Volume 14 Issue 8
Extended interview with Assembly Member Tom Torlakson, candidate for state superintendent of public instruction.
California Educator: Why are you the best candidate for state superintendent of public instruction?
Tom Torlakson: I am running for state superintendent of public instruction to fight for our kids. I’m a second-generation teacher who wants to continue to apply my experience as a science teacher and high school coach to restore our public schools, and the funding they receive, to the top ranks in the nation.
As superintendent of public instruction, I will fight to protect education funding. I will work tirelessly to ensure parents can send their children to a safe, high-quality school in their own neighborhood.
I know how to build effective coalitions to win — either in the Legislature or on local and state education funding propositions.
While some in this campaign want to scapegoat teachers, I know from my visits to schools across the state how unfair these attacks are.
I am honored to have the support of classroom teachers and school employees. I have worked hard to develop the broadest coalition of supporters of any candidate running for superintendent of public instruction.
What do you think is the greatest challenge facing California schools?
Our failure to properly fund and invest in our schools. It is a disgrace that California ranks 47th in the nation in per-pupil spending.
I have opposed the recent rounds of education funding cuts because I know they will impact today’s students for a lifetime. These cuts won’t heal.
The first step out of this crisis is to stop digging the hole any deeper. There must be no more cuts to public education.
What should we be doing in California to bring our schools up to the national average in funding?
Getting to the national average in the next four or five years is a good start, but it should not be our final goal. I will fight to bring California back into the ranks of the top five states.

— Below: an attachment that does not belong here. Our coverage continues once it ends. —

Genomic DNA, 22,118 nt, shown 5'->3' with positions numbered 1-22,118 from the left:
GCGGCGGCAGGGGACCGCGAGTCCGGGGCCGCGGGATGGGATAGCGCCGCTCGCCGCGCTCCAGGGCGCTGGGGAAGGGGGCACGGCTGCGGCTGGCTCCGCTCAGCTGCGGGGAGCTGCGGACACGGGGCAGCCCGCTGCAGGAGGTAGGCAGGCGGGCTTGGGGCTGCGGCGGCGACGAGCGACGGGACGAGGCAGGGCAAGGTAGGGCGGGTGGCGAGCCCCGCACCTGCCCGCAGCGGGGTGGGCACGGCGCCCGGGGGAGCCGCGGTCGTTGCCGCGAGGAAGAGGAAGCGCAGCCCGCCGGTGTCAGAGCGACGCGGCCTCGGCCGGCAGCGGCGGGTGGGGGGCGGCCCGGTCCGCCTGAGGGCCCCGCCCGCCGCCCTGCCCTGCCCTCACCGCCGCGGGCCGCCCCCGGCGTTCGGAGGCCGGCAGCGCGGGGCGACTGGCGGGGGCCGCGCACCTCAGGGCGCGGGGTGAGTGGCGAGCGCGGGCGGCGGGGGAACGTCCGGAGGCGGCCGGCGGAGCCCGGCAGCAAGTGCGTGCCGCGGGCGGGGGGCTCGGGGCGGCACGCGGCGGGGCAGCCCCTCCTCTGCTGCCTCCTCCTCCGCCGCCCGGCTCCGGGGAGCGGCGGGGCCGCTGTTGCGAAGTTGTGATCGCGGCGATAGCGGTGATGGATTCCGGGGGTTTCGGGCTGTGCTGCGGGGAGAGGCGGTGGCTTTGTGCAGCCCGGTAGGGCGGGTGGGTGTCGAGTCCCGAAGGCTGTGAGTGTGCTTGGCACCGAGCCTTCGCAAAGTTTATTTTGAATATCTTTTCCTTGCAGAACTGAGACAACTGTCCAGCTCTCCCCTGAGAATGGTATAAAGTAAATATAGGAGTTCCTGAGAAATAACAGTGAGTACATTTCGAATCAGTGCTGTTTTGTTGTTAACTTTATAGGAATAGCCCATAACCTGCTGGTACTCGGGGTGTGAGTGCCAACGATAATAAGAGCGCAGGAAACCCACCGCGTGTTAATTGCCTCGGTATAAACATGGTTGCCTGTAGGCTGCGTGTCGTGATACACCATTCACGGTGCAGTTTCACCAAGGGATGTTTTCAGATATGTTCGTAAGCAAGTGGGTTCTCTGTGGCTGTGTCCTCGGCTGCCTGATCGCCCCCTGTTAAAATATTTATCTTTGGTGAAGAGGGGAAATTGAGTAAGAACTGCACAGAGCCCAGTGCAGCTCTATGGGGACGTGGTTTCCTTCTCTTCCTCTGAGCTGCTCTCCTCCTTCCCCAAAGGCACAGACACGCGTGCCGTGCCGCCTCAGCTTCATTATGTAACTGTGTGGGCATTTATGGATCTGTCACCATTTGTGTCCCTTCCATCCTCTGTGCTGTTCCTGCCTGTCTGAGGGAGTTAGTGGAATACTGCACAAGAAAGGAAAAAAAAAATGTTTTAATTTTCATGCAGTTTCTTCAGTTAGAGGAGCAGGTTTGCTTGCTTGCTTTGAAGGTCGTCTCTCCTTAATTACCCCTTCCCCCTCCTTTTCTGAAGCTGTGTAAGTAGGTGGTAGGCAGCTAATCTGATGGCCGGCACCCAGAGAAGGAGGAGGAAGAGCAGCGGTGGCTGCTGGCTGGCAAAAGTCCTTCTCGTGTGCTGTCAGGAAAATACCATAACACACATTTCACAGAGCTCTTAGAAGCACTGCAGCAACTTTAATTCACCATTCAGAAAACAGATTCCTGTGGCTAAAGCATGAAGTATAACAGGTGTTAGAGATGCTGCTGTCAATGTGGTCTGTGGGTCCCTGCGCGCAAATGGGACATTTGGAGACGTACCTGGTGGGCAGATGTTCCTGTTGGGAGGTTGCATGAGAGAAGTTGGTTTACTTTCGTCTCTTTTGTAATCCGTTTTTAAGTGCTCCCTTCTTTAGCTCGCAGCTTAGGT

Proposition 98 is supposed to be the floor, not the ceiling, for education funding. We must expand and strengthen the Proposition 98 guarantees — including earlier payback of the billions taken from schools during bad budget years.
I also want to close corporate tax loopholes and work to develop ways to bring new revenue into state and local education budgets. We need majority-vote state budgets, majority-vote approval of school parcel taxes, and we must increase revenues to invest in our public schools.
What should be the role of the federal government in improving education in California? Where does Race to the Top fit into that?
I support efforts to bring more federal money into our educational system — especially during times of budget crisis.
I am very concerned about how Race to the Top has been implemented. I opposed, and spoke out against, both SBx5 1 (Steinberg) and SBx5 4 (Romero). The bills were linked and included policy changes — like open enrollment and eliminating enhanced accountability for charter schools — that were not necessary to compete for Race to the Top funds.
I believe this legislation will take California public education in the wrong direction.
As superintendent, how would you work to improve public education?